Northprint interview: Stephen Palmer - Ricoh UK
Wednesday, May 11, 2011
Ricoh UK production print director Stephen Palmer talks to <i>PrintWeek</i> editor Darryl Danielli about the firm's partnership with Heidelberg and the key issue of financing digital kit.
Interesting, who was the customer?
We’ll tell you more about that in due course.
Fair enough. In effect, though, it’s a reseller arrangement, so how will it work in terms of pricing? Clearly Heidelberg won’t be getting machines for less than you, so will you be going to market with the same price points?
Heidelberg has negotiated a centrally agreed price, we’ve given them some indications of our pricing and I would anticipate that they’ll be out in the market at similar levels to us.
At Digi:Media there were hints of jointly developed products, what area do you think they’ll be in?
It’s early days, but if you take a step back to the early days of digital moving into the commercial print sector, first there was the price objection; digital was too expensive. We’ve overcome that now and then there were the quality objectors who said digital didn’t really match litho, we’ve overcome that too. So now the biggest area we can progress is the workflow, and this is where I think both companies will share their expertise to develop a homogenous approach to their Prinect workflow and our devices to take the best of both technologies and we have the joint innovation council to look at these sorts of opportunities.
In yesterday’s interview, Manroland GB’s managing director Norman Revill said he was surprised that Heidelberg selected Ricoh as he thought it would be a ‘bigger player’...
We’ll we’re now number one in the market, and Heidelberg clearly believes we’re best in class and we are a very big player in this industry and we’re only going to get bigger. The Heidelberg deal will be a key part of that growth.
But the market’s still tough. What are the key issues impacting the industry and your customers?
Finance is the biggest one. The financial sector doesn’t recognise digital as a product with any asset value, which is a shame because machines we put in 18 months ago still have a very good resale value. So that’s an issue and we’re working very hard to resolve that. And then the next thing is market based. We’re looking to help printers respond to the trends towards more targeted marketing campaigns, print on demand, more colour output and just-in-time delivery and that’s where the opportunities and challenges lie. And customers shouldn’t have to manage that difficult transition on their own; we’re here to help them.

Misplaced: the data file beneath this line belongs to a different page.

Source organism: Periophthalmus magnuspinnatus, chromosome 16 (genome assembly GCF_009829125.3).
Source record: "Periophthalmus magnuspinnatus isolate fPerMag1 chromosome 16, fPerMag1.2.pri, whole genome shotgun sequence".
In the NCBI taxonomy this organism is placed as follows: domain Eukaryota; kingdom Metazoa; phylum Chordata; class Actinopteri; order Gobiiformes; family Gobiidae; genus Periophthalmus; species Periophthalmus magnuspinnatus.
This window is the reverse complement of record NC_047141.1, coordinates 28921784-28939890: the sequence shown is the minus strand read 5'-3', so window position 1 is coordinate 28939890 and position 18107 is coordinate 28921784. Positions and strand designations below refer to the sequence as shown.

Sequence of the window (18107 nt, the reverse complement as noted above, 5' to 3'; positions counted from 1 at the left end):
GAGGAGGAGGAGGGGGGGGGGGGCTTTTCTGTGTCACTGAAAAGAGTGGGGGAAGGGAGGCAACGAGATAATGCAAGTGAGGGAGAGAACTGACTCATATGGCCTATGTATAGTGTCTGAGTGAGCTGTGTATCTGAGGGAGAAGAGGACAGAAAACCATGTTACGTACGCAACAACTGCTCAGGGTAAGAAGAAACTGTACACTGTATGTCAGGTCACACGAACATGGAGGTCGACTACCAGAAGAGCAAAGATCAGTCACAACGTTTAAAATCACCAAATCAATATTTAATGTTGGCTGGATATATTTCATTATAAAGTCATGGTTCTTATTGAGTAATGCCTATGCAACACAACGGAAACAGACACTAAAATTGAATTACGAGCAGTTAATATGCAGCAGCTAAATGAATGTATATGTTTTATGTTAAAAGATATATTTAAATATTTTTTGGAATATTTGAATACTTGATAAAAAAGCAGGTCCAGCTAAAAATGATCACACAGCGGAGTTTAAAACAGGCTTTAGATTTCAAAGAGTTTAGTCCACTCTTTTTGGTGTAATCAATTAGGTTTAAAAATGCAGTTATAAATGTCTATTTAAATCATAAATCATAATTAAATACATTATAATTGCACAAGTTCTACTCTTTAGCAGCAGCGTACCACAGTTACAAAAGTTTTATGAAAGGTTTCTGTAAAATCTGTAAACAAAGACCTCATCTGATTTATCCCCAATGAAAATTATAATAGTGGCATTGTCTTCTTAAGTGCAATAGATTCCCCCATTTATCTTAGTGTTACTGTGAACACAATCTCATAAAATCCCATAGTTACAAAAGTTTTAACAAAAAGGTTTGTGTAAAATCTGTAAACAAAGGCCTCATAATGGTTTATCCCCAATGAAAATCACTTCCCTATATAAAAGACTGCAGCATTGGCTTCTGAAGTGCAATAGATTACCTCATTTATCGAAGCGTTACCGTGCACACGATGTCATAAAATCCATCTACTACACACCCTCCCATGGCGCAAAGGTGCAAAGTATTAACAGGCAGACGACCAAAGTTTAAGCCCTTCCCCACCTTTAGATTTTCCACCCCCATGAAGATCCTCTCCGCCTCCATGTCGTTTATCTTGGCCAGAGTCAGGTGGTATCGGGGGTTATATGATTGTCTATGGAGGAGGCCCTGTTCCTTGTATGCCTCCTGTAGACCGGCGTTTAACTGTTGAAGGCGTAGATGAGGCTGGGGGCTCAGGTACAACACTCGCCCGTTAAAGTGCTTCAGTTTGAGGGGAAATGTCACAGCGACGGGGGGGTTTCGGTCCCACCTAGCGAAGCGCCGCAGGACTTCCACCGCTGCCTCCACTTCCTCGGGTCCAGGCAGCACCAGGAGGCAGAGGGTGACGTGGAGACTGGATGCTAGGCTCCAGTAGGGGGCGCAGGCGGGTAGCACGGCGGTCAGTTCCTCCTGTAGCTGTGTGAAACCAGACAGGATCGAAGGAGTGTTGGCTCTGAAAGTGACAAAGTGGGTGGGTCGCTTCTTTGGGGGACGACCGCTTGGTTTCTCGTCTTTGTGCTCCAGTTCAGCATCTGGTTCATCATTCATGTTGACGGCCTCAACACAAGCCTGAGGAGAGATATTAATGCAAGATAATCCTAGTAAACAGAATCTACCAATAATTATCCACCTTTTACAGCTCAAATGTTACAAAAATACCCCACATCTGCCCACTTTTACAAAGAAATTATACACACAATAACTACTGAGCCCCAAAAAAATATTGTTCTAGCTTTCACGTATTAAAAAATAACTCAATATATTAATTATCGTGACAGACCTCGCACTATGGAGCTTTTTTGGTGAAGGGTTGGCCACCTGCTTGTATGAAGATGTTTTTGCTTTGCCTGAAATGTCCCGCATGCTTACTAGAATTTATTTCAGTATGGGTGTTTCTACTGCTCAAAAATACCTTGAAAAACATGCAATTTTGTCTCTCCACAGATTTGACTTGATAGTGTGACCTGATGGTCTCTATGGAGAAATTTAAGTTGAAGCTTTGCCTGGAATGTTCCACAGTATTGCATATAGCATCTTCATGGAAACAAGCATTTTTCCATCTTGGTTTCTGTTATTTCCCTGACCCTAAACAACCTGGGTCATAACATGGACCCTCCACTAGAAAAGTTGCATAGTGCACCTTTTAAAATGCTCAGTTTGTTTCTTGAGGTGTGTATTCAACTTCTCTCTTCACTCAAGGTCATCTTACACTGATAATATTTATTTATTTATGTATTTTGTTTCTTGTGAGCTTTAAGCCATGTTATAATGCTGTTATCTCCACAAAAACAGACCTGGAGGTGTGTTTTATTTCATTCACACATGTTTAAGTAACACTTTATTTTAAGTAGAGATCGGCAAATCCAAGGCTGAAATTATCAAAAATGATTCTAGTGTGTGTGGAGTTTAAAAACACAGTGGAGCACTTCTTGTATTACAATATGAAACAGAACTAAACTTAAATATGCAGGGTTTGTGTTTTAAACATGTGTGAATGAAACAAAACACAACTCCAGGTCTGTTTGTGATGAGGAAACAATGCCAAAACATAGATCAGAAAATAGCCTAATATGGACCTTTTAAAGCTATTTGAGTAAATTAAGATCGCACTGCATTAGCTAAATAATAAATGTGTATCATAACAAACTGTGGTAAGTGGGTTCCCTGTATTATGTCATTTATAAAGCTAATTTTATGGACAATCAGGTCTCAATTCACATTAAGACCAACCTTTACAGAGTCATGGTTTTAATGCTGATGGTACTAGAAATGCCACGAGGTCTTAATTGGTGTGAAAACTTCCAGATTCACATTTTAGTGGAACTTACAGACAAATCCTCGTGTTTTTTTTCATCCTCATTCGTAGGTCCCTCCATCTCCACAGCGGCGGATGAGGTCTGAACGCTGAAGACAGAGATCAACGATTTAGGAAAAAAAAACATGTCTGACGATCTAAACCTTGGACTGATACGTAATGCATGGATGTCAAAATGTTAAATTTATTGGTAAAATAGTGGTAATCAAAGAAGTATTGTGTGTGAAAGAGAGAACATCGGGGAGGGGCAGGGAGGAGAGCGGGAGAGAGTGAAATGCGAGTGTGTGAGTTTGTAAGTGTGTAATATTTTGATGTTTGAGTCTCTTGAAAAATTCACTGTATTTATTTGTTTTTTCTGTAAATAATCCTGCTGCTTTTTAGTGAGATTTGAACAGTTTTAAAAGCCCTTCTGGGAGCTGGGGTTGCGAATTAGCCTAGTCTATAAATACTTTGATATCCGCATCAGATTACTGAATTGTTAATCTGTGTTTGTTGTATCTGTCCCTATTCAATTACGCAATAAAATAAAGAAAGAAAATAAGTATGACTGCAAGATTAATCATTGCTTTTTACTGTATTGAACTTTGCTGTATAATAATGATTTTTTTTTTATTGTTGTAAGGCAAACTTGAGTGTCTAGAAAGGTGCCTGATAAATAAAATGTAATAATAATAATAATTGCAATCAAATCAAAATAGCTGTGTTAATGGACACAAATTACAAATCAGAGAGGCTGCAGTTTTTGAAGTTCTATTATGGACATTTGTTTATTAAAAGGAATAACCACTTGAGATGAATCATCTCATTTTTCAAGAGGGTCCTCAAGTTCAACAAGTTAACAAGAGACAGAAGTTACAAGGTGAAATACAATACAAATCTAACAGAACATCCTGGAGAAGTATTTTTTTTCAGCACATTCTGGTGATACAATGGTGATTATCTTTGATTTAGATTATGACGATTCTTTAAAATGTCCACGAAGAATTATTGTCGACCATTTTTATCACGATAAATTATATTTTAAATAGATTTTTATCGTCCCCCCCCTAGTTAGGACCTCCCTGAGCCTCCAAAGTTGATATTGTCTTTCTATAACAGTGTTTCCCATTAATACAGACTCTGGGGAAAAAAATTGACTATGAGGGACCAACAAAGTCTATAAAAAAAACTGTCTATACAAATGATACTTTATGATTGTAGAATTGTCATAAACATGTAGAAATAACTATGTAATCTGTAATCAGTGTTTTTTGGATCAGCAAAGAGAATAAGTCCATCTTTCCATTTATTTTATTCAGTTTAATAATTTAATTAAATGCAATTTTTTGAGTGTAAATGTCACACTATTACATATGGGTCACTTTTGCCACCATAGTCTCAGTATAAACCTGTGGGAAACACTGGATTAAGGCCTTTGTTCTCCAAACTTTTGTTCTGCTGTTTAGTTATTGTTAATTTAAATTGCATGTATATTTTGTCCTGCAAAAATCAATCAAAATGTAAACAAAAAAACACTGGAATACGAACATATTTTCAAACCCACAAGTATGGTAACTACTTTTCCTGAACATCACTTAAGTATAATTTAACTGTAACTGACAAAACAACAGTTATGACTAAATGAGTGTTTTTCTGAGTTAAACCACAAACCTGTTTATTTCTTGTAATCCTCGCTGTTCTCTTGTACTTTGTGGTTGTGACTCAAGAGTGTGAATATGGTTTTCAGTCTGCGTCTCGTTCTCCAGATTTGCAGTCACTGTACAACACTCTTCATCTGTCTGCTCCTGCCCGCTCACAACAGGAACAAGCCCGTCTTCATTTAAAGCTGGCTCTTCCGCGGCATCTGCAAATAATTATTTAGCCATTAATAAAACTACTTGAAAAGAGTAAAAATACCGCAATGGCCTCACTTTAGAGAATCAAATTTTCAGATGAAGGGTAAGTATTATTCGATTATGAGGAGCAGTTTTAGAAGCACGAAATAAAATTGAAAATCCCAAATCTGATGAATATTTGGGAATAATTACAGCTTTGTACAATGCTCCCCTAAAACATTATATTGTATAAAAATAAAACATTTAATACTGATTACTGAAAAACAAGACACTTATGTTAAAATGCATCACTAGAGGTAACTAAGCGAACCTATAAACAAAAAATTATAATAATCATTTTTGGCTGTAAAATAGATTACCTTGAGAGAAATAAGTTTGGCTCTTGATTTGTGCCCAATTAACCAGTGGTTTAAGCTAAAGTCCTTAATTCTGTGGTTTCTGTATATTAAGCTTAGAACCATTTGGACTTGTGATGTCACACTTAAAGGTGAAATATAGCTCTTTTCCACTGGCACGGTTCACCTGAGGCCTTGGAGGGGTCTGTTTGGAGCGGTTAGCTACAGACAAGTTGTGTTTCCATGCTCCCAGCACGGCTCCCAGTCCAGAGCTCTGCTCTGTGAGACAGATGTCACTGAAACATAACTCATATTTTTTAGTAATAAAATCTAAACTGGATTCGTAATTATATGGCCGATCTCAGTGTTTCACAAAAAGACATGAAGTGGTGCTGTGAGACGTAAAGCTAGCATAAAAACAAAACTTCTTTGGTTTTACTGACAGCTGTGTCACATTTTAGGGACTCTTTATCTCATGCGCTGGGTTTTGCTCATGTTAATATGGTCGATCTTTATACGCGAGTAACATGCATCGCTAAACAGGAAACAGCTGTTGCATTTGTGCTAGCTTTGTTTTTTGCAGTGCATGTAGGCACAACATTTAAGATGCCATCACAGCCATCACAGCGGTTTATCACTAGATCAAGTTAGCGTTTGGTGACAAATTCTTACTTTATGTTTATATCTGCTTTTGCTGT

On the finance issue, though, surely all digital vendors need to help create a secondhand market and support independent dealers – that way perhaps the banks would start to recognise that digital kit has a resale value?
The risk in going to third parties is that because digital equipment sales is a very quality and service orientated business, unless it’s supported by the vendors directly then it could damage our reputation. But there’s definitely a demand for used digital kit.
But when it comes to printers securing finance for digital kit, surely it’s going to be easier, and much more likely, for the digital vendors to change than it is for the lenders?
It is an issue. But what is interesting is the Heidelberg approach; this could open new doors for us because the products they’re selling do have a significant asset value so you could easily envisage tying the two transactions together. And I think a lot of the mid-sized operations will benefit from this.
Interesting. Back to the show, though – what are your hopes for Northprint?
There are many really, there are short term and then medium and longer term. Obviously we're looking for a return on investment, that’s important, we’re looking to meet new customers and existing customers and close some business, that’s what we’re here to do short-term. As part of the longer-term aim, we’re looking to get the Ricoh name out there and continue to build the brand, which is now a very strong one in the industry.
You’re the biggest exhibitor here, so how are you going to measure success?
Clearly we’re not going to just measure it on orders taken, that’s not really a realistic measure, although clearly we’ll be delighted if people do come to the show to place orders. But you have to look at after six months or a year and ask, did it generate growth in the business; did it really pay off? It’s got to be a worthwhile investment.
But clearly you could have taken a smaller stand and lower cost?
We’re no longer the new kids on the block, we’re one of the biggest in the digital industry now and our presence reflects that.
What are your thoughts on moving the show to Manchester?
We did discuss that internally this morning, and we would probably have to ask ourselves on the last day how this year’s show went. To be absolutely honest, it’s all down to how many people attend. If moving to Manchester would make it a more successful show then we would support that, but we’re delighted to be here in Harrogate and we think this year will be a great success, but let’s see what it brings us at the end.
Finally, then, do you think these sort of small-scale regional shows have a future?
I think so. Probably 80-85% of our customers are based in the Midlands and the North and I think it’s a very good way to develop relationships with these customers.